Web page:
This is a well built turntable and a prize to own.  I preferred this table over the Pioneer PL-600 I had as well as the Technics SL-1300mk2 and SL-1600mk2, Denon DP-47 and many others due to it's more simplistic design.  However, there is no strobe for those who like to see their platter spin.  But, there is a pitch meter so you will always know if you're in proper pitch.

More literature:
http://www.thevintageknob.org/jvc-QL-F6.html
http://www.vinylengine.com/library/jvc/ql-f6.shtml


Sunday, 12 October 2014

Fall is here, cranking out our fall/winter projects!

Soon another year will be gone.  The weather is getting cooler so it's time to dig deep in to our rooms to finally finish up some of our projects.  I know this winter I have lots of personal projects to finish.

Some of the gear I haven't seen for years!  So new belts, foams, stylus and miscellaneous parts will be on order!

Happy Thanksgiving day! La Fête de l'Action de Grâces!

Manger beaucoup de dinde et la tarte!

Sunday, 18 May 2014

Micro Seiki MR-622 Turntable

This is one of my greatest prize possessions, well for turntables.  The Micro Seiki MR-622 is a fabulous turntable, and definitely has been one of my favourite tables that I had the pleasure of owning.

Everything about this turntable screams quality.  Even the 45rpm adapter seemed to be milled aluminum.  It has adjustable feet, a side pocket for accessories
, a nice heavy die cast platter and even the top part of the plinth is cast.  All wrapped in a beautiful smoked dustcover and real wood sides.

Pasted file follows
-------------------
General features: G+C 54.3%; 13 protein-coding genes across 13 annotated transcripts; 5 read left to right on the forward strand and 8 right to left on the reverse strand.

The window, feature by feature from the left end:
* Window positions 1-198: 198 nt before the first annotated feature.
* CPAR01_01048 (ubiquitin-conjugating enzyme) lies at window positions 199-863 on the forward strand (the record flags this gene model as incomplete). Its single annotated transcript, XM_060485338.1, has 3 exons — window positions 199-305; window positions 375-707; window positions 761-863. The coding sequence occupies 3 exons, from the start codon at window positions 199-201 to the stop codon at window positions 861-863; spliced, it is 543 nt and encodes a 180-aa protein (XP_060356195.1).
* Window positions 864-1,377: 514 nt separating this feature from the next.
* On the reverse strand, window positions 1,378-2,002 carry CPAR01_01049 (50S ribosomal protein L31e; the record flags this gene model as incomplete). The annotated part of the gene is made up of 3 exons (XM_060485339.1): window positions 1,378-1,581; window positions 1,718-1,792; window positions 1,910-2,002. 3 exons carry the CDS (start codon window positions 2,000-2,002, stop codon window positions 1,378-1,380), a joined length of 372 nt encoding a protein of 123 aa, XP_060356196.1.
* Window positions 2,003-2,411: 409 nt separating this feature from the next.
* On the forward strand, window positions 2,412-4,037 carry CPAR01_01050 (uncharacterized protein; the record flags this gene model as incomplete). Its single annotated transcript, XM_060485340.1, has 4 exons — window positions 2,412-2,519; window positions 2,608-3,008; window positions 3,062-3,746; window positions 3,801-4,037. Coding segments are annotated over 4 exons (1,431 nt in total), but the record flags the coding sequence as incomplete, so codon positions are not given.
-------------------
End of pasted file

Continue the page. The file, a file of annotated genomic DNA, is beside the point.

The Micro Seiki MR-622 is a fully manual, 2-speed, direct drive turntable.  This means, it's low maintenance and high reliability as there is less moving parts within the turntable.  It's just a huge motor, speed controls and Micro Seiki MA-202 tone arm, placed in a overly built plinth just like what one would expect from Micro Seiki.

The MA-202 tone arm is a S-shaped tone arm with excellent tracking ability.  It has an adjustable counterweight and the tone arm pipe is filled with damping material to reduce vibration.

It is in excellent shape, however there is a bit of stress cracks on one side of the dustcover near the hinges.  That is the only flaw it has.

This is a fantastic deck and will out perform anything in it's price range and above, until the next tier of turntables.  I wouldn't call this an entry level turntable, but will punch above any new entry level turntables.

It is mounted with a beautiful Micro Acoustic 2002e cartridge and the combination of the MR-622 and the MA-2002e is sensational.

For more information:
http://audio-database.com/MICRO/player/mr-622-e.html




Sony STR-7055 Receiver

One of the most elegant looking receivers from the 1970s, well at least from the ones I've come across.  It reminds you from a simpler time, which I know nothing about because...well, you can use your imagination on that.

The Sony STR-7055 is just a step down from the TOTL STR-7065, that is has less power outputs, and a few less features like no speaker "C' for a third pair of speakers.  But, everything else is pretty much the same.

I quite enjoy this unit.  It has a nice sound signature, albeit, I was a bit shocked as I had generalized thought about the sound signature of 70s.  But,surprisingly, it was very nice.  A bit on the warm side but, very clean and transparent.  Not the most dynamic sound signature but, very smooth.  Sony did make some real nice stuff and well engineered gear.